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April 13, 2012

Review: “The Three Stooges”

Filed under: Uncategorized — Tags: , , — Roger @ 4:12 am

Publicity still for The Three Stooges movieBeing a hard-core fan of The Three Stooges and the director of a bicycle ride called the Tour de Stooges, I couldn’t help myself.

Yes, I went to the midnight showing of “The Three Stooges” movie, which made its nationwide debut today.

The Farrelly brothers worked for about a decade to get “The Three Stooges” to the big screen. At one time, they had considered actors such as Jim Carrey and Sean Penn, but they wound up with Chris Diamantopoulos (Moe), Sean Hayes (Larry) and Will Sasso (Curly).

They made the right choices. The modern trio did a fine job of resurrecting the slapstick comedy Moe Howard, Larry Fine and Curly Howard mastered in the 1930s and 1940s. They revised some of the classic routines of the original Stooges, and in some cases, expanded upon them.

The basic plot goes like so: The young Stooges are dumped off at a Catholic orphanage, where they give the nuns — especially Sister Mary-Mengele (Larry David) a hard time. As they “grow up,” they work at the orphanage, only to learn that it will be closed unlees it comes up with $830,000 to pay the bills. From there, the Stooges get caught up in a murder plot and with the cast of “Jersey Shore.” It’s divided into three sections, each with a title, so it feels like you’re watching three episodes of the Stooges.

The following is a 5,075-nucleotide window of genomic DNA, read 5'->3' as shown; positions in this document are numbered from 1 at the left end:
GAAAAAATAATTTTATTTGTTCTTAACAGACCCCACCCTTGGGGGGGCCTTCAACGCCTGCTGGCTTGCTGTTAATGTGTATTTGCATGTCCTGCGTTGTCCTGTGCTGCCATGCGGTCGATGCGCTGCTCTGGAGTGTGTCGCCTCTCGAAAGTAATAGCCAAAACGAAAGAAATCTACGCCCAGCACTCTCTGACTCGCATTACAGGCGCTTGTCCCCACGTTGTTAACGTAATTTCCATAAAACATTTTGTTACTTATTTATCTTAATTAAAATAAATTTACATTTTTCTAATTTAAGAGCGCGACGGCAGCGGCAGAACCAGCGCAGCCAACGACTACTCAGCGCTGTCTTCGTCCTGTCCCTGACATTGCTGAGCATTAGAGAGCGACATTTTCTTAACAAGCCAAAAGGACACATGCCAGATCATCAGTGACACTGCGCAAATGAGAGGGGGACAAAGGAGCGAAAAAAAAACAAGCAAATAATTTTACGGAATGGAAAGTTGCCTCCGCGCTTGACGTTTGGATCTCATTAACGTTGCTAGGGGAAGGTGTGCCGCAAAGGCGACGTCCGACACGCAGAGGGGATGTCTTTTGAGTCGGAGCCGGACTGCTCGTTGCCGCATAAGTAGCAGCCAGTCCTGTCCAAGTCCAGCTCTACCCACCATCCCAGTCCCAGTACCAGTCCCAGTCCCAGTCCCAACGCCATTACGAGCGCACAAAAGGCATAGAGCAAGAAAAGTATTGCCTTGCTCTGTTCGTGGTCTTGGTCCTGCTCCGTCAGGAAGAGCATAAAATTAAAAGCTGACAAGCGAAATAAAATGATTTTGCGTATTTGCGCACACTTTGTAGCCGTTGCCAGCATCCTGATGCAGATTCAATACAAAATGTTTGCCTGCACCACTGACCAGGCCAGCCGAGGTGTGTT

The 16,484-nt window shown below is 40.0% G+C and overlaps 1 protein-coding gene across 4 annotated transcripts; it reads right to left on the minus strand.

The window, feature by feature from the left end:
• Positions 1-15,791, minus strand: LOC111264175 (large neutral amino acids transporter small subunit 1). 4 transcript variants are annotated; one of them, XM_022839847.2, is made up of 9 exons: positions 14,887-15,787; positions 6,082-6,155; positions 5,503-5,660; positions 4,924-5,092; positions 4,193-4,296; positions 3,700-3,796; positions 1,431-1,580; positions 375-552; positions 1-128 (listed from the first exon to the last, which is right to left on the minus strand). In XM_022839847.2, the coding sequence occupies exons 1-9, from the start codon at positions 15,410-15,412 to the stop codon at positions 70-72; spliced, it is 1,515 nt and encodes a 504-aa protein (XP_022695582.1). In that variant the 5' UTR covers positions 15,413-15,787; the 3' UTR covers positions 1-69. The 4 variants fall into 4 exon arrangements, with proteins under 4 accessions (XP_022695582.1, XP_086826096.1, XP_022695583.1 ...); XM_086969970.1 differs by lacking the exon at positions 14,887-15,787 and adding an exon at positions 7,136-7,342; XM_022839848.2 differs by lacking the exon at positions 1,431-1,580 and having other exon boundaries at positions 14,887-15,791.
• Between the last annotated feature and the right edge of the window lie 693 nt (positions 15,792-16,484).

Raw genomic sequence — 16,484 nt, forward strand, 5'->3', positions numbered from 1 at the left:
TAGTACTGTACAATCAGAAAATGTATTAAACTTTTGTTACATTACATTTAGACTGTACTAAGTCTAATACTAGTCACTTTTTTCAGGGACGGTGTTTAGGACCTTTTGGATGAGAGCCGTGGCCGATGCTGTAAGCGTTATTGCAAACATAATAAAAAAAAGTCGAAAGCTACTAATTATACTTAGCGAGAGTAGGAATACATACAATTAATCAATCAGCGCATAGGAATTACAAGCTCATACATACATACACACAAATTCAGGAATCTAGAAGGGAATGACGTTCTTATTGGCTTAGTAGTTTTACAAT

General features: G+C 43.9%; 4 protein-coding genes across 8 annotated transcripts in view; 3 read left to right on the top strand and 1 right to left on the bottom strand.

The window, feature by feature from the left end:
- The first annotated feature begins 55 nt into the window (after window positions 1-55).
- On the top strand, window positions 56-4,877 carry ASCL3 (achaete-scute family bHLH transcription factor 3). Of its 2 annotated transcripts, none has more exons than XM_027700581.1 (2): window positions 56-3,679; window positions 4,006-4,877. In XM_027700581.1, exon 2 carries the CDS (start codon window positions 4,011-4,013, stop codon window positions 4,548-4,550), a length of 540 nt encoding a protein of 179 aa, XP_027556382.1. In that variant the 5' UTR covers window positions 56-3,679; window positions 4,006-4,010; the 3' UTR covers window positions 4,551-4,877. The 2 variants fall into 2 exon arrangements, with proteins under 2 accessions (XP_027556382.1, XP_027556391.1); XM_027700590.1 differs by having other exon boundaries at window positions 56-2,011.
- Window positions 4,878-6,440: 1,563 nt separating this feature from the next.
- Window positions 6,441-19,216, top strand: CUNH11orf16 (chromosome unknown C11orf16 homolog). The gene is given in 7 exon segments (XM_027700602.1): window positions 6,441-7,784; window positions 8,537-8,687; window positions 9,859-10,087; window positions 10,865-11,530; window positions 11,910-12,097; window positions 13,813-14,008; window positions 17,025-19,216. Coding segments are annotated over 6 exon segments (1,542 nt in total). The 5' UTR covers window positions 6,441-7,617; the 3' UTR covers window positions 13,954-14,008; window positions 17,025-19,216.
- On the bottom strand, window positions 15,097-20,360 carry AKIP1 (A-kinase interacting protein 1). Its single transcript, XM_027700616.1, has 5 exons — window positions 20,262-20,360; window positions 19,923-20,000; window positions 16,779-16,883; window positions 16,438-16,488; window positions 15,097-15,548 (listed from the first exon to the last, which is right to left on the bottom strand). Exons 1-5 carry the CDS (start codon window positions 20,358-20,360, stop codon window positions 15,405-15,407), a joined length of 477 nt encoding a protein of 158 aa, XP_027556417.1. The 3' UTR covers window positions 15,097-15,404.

One truly funny scene was when Moe offers Snooki a gift — a poke in the eyes. “Jersey Shore” haters definitely will love that way Moe treats the reality show cast.

They also put nice twist on a scene inspired by the golfing scenes in “Three Little Beers.” In a hair-brained scheme to raise money for the orphanage, they start a fish farm — on a golf course. Much like the hundreds of golf balls and divots Moe left on the course, hundreds of fish are lying on the fairways.

And, yes, they attempt to ride a triplet bicycle!

The Farrellys, for the most part, avoid the gross-out humor they’re known for in previous movie. The closest thing thing to gross humor involves babies in a hospital nursery.

Now for the weaknesses: The Three Stooges weren’t always known for their plot development, but “The Three Stooges” may have suffered from too much plot development. Some scenes, particularly in the orphanage, seemed to drag.

I also disliked the background music in many of the scenes throughout the movie. The original Stooges shorts were so fast-paced that they generally didn’t need background music.

The original shorts used music as a part of the plot, such as “The Alphabet Song” in the movie “Violent Is the Word for Curly” or the march tune played in many of their shorts. There are a few songs like that in the movie, mostly performed with the help of Jennifer Hudson, who plays orphanage nun Sister Rosemary.

One group definitely doesn’t like the movie. The Catholic League isn’t fond of the “nun bikini” and rosary worn by Sister Bernice (Sports Illustrated swimsuit model Kate Upton), and it doesn’t care for Larry David or his character’s name, shared by Nazi war criminal Josef Mengele.

“It is a cultural marker of sociological significance, and what it says about the way we’ve changed is not encouraging,” the Catholic League wrote in its article.

All in all, the Farrellys produced a good-hearted homage to The Three Stooges. Despite the flaws — I didn’t laugh out loud too often — it’s worth seeing, especially if you’re a Stooge fan! And, yes, women should watch it, too!

Real movie critics generally are giving the film moderately positive reviews. Here’s a sampling:

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